Religion and Violence, by Hent de Vries
This thoughtful, well-researched book seeks to develop and apply a distinctive philosophical approach to reflection on religion--an approach that goes beyond the traditional methods of confessional theologies, secular religious studies and cultural anthropology. Hent de Vries is a philosopher who holds the chair of metaphysics at the University of Amsterdam and is the director of the Amsterdam School for Cultural Analysis. He is interested in the manifold ways in which religious and theological perspectives pervade contemporary culture, shaping notions of the modern state, immigration, hospitality, friendship, ethics and politics. This inheritance involves a complex and ambiguous relationship between religion and violence--a relationship that needs to be dealt with. But religion also offers importance resources for addressing pressing issues like welcoming immigrants into increasingly multicultural societies, de Vries argues.
In Philosophy and the Turn to Religion (1999), de Vries explored the ways in which recent philosophers have turned and returned, sometimes in a surprisingly innovative manner, to religious elements in thought and culture. Nonetheless, de Vries is not seeking a return to traditional faith. In his contribution to Post-Theism: Reframing the Judeo-Christian Tradition (2000), he charged that theism and its traditional institutional expressions are in a state of "obsolescence," and he characterized contemporary culture as posttheistic. While he concludes from this analysis that traditional theology is no longer credible, he does not want to leave the study of religion to a traditional secular model. Instead, he seeks a path beyond the alternatives of theism and atheism, a new way of drawing upon the resources of religions for understanding and shaping contemporary society and culture without making confessional commitments.
De Vries's method is heavily indebted to Jacques Derrida's deconstructive style of reading. Like Derrida, he questions previously unquestioned assumptions, developing a logic that undermines all transcendental foundations, and insisting on a leap of faith not only in religion but in the knowledge of any reality. Religion is "the relation to the other that does not close itself off in a totality." The hope of Derrida and de Vries is to tease out unthought and unsaid implications of earlier religious perspectives.
Much of the discussion proceeds by way of interpretations of other scholars' interpretations of various thinkers. De Vries analyzes Derrida's perspectives on Kant's views on the place of philosophy and censorship in the modern academy and its relation to society, noting implications for contemporary discussions of pluralism and multiculturalism. He explores Derrida's reflections on Kant's and Levinas's thoughts on hospitality and friendship, with an eye to the intense European debate over immigration. At each turn, violence is in some way unavoidable. An absolute nonviolence would itself be violent.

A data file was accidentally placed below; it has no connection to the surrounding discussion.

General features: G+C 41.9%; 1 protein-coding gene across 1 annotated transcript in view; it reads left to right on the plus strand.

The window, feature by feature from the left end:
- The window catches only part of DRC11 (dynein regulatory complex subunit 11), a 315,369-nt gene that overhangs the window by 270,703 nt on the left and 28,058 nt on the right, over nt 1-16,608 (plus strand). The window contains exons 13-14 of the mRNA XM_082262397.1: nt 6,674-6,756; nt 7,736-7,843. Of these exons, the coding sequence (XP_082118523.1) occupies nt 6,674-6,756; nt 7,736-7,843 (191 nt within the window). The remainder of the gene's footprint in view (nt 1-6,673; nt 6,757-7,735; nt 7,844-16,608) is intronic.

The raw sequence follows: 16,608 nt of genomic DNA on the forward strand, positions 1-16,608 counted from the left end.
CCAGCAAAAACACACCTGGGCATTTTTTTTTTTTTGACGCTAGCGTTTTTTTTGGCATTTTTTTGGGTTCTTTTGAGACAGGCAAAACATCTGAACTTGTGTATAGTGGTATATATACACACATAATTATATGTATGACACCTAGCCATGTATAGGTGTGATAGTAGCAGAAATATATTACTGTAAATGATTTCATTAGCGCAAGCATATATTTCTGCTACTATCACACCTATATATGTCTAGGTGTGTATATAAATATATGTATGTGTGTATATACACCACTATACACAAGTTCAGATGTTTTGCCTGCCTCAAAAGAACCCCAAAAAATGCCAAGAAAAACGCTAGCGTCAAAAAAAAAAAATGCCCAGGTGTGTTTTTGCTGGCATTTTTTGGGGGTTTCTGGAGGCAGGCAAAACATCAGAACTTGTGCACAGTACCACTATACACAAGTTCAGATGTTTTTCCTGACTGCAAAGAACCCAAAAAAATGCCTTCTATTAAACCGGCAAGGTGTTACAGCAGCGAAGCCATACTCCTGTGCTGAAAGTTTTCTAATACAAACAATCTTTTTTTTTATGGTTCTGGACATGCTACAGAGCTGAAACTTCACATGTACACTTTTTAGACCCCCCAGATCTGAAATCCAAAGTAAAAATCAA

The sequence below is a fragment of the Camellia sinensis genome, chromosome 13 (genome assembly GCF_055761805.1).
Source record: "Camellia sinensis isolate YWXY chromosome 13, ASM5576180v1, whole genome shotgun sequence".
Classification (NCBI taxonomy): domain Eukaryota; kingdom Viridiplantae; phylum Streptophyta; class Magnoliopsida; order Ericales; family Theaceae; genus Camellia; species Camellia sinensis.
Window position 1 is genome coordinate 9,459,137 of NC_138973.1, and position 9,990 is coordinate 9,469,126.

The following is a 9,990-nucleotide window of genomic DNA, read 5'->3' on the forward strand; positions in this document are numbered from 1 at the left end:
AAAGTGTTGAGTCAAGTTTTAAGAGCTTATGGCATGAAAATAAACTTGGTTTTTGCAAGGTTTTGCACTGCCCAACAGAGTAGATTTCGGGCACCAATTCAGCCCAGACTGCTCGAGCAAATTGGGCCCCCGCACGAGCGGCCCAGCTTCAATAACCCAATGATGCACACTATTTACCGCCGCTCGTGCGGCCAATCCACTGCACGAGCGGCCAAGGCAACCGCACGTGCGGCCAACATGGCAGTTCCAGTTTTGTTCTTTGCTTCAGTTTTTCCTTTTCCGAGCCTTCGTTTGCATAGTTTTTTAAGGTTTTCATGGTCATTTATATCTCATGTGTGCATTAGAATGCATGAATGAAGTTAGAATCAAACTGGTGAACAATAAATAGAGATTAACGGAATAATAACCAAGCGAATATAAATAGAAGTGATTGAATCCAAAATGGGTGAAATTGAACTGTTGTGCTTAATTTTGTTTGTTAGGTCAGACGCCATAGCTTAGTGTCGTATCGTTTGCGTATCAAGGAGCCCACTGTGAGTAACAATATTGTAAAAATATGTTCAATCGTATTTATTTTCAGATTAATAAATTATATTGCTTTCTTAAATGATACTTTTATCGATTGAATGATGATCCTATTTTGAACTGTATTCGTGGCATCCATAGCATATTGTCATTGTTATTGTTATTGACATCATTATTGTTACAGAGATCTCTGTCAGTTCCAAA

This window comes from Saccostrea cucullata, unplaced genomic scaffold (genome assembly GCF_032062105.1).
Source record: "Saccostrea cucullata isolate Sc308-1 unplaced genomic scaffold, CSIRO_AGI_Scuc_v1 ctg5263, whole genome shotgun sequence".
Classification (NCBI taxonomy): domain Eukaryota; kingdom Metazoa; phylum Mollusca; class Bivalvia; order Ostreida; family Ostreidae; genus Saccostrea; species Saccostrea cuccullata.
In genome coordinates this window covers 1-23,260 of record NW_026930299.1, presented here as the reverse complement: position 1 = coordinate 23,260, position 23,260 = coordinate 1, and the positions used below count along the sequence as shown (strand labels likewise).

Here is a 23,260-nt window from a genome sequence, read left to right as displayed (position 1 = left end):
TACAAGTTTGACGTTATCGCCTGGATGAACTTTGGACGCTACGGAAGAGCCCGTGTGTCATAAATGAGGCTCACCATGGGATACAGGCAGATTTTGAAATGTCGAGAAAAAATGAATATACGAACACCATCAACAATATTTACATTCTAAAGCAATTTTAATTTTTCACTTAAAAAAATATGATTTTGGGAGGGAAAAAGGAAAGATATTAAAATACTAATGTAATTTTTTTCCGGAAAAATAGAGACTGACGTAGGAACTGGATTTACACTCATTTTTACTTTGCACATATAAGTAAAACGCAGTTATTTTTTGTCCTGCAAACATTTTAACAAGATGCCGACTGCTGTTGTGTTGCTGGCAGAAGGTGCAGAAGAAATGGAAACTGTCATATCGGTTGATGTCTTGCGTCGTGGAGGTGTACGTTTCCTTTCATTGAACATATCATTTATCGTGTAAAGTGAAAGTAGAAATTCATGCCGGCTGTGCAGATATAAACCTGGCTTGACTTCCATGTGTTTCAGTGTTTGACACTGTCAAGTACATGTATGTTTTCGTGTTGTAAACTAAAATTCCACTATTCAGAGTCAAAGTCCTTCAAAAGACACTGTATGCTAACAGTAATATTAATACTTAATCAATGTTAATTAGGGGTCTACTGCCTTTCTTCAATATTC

Like Derrida, De Vries is wary of any closure or final decision. Derrida's "affirmation" of religion is a "postulation that knows no fixity, firmness, or closure" (in French, no fermeté or fermeture). As befits this method, there are numerous pointed paradoxes along the way: "Only in the interruption of the ethical can responsibility, both practical and intellectual, be thought and exercised at all." Hospitality and hostility go hand in hand. The openness of religion "is inevitably an openness to the best and the worst." Concepts and images are unstable signifiers: "Words . . . spin out of control."
The central paradox that dominates the discussion in Religion and Violence is that though religions are inextricably bound up with violence, they offer valuable teachings on friendship with strangers. They issue an indispensable challenge to welcome the other as other. De Vries's central hope is expressed in Kant's and Derrida's image of turning counterfeit money into gold. The historical religious traditions can be viewed as counterfeit money; but simply to dismiss their value would be a crime against humanity. If they are practiced in a new posttheistic context, they can become purified and transformed into true gold.
Perhaps the weakest aspect of this hope lies in the admission that a deconstructive logic "rides waves already in motion." The major religious leaders who have addressed violence from religious perspectives, even while acknowledging the terrible ambiguity of religion in history, were all willing and able to use their religious traditions to ride against the waves of their societies. Those who used religion to take a firm stand and oppose certain attitudes and behaviors include Gandhi in South Africa and India, Martin Luther King Jr. in the U.S., Nelson Mandela in South Africa and Pope John Paul II in Poland. In the posttheistic world of Derrida and de Vries, paradoxes mount upon paradoxes, and all firmness risks washing away on the waves.